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Still looking: Investors still prefer hotel and residential assets

Still looking: Investors still prefer hotel and residential assets

70 percent of investors say they are more than likely to expand their portfolios yet it is lack of stock and genuine political risk that are the main impediments

October 4, 2011 2:50 by



Just yesterday we released our exclusive findings with the help from our friends at YouGov Siraj about the not-so-pessimistic attitudes towards buying property here in the Gulf. And while the respondents of our survey included a rather wide sample, Colliers International’s recently released 2011 Global Investor Sentiment Survey provides an interesting insight to the particulars of the major investor’s sentiment in the MENA region.

LOOKING TO INCREASE…

According to the survey around 70 percent of investors in the Middle East reported they were more than likely to look to increase their real estate holdings over the next 12 months, with two-thirds reporting target returns in the region of 15-20 percent. And though this may seem rather positive the bottom line remains that investors are still relatively nervous regarding risk, with half reporting that they did not feel compelled to move up the risk curve at all compared to early 2011. This view is in line with global investors, the majority of whom reported no increased risk appetite.

THE APPETITE

It would appear that there is a genuine appetite for hotel and residential assets above the other asset classes, with residential in Saudi Arabia and hotels in Egypt as the most popular investment targets.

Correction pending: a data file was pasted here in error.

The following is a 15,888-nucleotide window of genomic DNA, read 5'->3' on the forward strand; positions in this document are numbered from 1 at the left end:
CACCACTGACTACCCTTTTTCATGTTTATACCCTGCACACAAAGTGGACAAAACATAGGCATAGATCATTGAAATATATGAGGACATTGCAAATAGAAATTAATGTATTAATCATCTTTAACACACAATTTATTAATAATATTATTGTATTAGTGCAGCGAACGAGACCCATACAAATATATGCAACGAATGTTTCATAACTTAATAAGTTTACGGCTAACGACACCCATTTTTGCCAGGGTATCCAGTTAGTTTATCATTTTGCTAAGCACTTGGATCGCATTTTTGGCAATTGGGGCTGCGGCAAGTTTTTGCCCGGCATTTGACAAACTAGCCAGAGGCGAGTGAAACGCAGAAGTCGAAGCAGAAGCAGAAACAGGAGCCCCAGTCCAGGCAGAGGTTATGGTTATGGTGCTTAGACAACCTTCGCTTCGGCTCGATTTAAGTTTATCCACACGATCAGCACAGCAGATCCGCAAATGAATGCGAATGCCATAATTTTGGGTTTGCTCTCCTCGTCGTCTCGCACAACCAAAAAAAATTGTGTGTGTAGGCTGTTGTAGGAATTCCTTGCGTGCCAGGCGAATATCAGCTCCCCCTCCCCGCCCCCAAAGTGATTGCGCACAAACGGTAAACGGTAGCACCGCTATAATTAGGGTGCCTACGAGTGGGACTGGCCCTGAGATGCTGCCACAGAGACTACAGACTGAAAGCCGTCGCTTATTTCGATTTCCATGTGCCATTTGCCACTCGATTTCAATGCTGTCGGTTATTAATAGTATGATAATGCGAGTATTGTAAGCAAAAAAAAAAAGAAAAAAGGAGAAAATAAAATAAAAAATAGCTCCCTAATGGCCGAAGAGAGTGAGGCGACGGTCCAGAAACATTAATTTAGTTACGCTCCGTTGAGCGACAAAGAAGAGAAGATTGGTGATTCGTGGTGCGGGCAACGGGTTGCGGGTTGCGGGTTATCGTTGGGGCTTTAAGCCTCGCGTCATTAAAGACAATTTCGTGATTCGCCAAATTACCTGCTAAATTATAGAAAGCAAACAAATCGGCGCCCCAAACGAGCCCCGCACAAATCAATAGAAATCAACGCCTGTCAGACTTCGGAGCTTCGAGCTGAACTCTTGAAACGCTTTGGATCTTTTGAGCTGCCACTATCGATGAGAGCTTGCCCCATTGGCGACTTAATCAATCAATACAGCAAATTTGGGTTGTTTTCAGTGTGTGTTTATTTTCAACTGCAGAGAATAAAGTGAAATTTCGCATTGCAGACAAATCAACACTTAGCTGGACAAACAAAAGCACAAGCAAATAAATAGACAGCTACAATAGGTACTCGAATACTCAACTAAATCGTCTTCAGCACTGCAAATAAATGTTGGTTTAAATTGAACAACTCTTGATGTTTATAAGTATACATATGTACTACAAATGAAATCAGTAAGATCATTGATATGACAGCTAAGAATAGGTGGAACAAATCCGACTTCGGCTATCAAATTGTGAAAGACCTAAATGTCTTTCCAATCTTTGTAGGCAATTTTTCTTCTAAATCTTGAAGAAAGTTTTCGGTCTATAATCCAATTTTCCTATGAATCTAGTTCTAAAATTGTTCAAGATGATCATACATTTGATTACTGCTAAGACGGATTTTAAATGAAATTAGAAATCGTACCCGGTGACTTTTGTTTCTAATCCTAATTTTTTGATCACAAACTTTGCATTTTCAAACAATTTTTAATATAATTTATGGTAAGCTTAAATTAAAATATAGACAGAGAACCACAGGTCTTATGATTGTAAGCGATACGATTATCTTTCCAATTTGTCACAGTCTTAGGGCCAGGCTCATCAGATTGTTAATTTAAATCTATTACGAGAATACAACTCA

The two key issues which investors said would play a key role in their ability to expand their portfolios: was the supply of “for sale” property and “political risk”. Political concerns stem from great uncertainty in the region regarding the future shape of governments and what impact their decision making may have on the real estate market.

As John Davis, Chief Executive Officer, Colliers International Middle East and North Africa pointed out: “In Egypt we are seeing a lot of cautious prospecting with an intention to buy. While investors wait to see if a change in leadership and supporting government will herald in a new era of stability, their conviction in the country’s long term fundamentals, especially in the tourism sector, will likely drive opportunistic acquisitions of hotel assets.”

BUT IT’S NOT ALL THAT BAD…

Looking at the occupational cycle in the Middle East, the second largest portion of respondents (30 percent) took the view that the market is at around five o’clock, with some minor rental falls still to occur. A further 40 percent stated that they believed that the market had reached the bottom of the cycle, six o’clock, or was showing some minor improvements having reached seven o’clock.

But it is not all too bad: 70 percent of the investors said they believed that the relative value of real estate had improved strongly compared to ten years previously. Which is a significant and…

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